Coming to the 101 of a muscle gain program, it should be well thought out and organized. You must follow the program religiously and forget all, what you have heard or learnt earlier. This is not compatible with the program but it is a re-education on muscle gain, which you must undergo with a free and clean mind, if you wish to achieve results promised through the program.

Maximum muscle gain can be achieved through exercises, involving the use of free weights. Your focus should therefore be on such type of exercises that does not suggest a total exclusion of machines from your muscle gain program. Though an effective workout schedule for muscle gain should also aim at stimulating as many muscle fibers as possible, since this is usually not possible through machine workouts. This is because exercises through machines do not usually contribute to the development of stabilizer and synergist muscles.

These are muscle groups that support the main muscles in performing a complex lift during the exercise program. The fact is that the number of stabilizers and synergist muscles are worked; the more muscle fibers get stimulated.  In a multi-jointed free weight exercise like bench press, assistance from many stabilizer and synergistic muscles is required to complete the lift. On the other hand, if a machine is used for bench press, the exercise can be completed without any appreciable assistance from the stabilizer muscles.

Machines are made to operate in motion ranges of specific orders and support the weight along the path of motion. This does not allow the muscles around the area of the main muscles to be worked. And if the supporting muscles are weak, the main muscles will never attain their full growth. Conversely, free weight exercises stress supporting muscle groups to a large extent. Exercises like the squats or dumbbell presses are good examples and lead to fatigue much faster. You will be able to do lesser reps and not lift as much weight as you can on the machine. However, the muscle gain will be much more and it will make you stronger much faster. Given below are some multi-joint free weight exercises that must be included in any muscle gain program that you should follow, to get you fast and solid results for different muscle groups.

For shoulders, chest and triceps: Bench presses
For shoulders and triceps: Overhead presses
For Pull-ups/Barbell Rows: Back, biceps
Squats: Lower back and legs
Deadlifts: Shoulders, back and legs
Bardips: Shoulders, chest and arms.

These excellent exercises are capable of overloading your entire skeletal and muscular system in a way that no machine will be able to. This can lead to a very effective muscle gain workout in a relatively short period of time. These are time tested and proven ways, for encouraging strength and muscle gain like no other exercise routine.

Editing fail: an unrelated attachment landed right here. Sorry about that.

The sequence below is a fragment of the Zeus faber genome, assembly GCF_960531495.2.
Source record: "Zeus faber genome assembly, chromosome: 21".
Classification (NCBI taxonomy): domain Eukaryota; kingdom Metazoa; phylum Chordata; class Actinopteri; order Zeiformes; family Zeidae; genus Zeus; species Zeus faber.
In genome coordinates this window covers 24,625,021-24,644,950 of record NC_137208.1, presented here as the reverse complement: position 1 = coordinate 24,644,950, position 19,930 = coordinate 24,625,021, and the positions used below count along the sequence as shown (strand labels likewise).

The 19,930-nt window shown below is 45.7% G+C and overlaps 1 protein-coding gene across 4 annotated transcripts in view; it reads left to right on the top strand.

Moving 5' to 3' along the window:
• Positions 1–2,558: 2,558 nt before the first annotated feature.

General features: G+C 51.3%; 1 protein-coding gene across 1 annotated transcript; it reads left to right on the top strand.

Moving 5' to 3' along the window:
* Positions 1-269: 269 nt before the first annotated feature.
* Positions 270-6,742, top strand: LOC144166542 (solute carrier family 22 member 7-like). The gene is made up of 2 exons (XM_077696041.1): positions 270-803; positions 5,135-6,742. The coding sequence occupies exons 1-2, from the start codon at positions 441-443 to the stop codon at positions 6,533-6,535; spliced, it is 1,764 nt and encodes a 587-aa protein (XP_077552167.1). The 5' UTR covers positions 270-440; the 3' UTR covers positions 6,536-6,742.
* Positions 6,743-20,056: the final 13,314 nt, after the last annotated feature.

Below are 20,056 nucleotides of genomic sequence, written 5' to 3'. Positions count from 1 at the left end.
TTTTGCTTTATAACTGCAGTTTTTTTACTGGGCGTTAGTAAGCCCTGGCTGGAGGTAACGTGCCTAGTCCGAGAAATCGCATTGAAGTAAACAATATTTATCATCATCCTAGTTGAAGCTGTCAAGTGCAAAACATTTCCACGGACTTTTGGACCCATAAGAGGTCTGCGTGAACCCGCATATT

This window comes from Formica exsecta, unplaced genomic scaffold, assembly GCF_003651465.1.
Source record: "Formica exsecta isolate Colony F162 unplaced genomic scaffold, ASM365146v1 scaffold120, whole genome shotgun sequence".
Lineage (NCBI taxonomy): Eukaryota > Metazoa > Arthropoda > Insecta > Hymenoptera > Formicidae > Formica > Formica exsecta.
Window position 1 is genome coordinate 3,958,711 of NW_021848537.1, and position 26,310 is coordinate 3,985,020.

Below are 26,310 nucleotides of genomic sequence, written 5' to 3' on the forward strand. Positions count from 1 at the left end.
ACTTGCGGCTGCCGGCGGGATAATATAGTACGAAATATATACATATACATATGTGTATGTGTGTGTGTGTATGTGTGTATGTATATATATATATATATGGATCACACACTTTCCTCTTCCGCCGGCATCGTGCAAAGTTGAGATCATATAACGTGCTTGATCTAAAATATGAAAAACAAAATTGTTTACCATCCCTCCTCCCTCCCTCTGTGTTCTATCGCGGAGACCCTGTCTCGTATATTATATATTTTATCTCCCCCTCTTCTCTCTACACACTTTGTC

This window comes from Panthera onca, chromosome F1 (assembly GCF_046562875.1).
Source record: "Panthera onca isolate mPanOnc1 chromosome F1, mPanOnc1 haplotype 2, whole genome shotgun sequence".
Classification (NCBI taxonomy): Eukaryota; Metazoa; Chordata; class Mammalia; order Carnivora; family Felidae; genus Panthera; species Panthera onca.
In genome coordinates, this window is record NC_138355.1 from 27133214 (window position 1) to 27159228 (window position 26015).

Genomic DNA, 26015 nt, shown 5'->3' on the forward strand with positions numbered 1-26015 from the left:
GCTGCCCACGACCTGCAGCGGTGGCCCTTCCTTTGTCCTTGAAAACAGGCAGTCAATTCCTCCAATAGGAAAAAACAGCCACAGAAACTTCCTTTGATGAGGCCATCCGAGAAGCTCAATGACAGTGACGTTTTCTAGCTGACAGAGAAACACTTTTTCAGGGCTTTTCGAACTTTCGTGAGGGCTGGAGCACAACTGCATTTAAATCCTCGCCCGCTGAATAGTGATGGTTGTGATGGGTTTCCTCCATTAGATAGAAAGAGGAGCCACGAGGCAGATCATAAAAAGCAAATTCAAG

Building mass requires training with heavy weights. Heavy is a relative term. What may be heavy for someone may be light for an advanced trainee. So test and find out, what is 'heavy' in your case. A suitable test would be to check the number of repetitions you are able to do for a particular exercise. If you are able to do no more than eight to ten repetitions, before your muscles temporarily fail, the weight is heavy enough for you. Any weight that allows you to do fifteen or more reps, before fatiguing your muscles should be considered as 'light'. The stress given to heavy weights is due to their ability to stimulate more muscle fibers as compared to lighter weights. It has already been pointed out that more muscle stimulation means more muscle growth.

Having said so much about muscle mass training, a word of caution must be sounded against 'over training'. If you overtrain, you expose yourself to a burnout or injury. When you do not allow your muscles enough recuperating time between workouts, they are unable to repair themselves. And if they are not in a repaired shape, you will not be at your peak strength for your following workout. The importance of rest cannot be overemphasized. Apart from eating a balanced and calorie rich diet, your main focus should be providing adequate rest to your body between workouts. A good weight-training schedule would include training for three days in a week with days of rest in between. Any more training would deprive the body of the essential rest required to repair itself and build new muscle mass.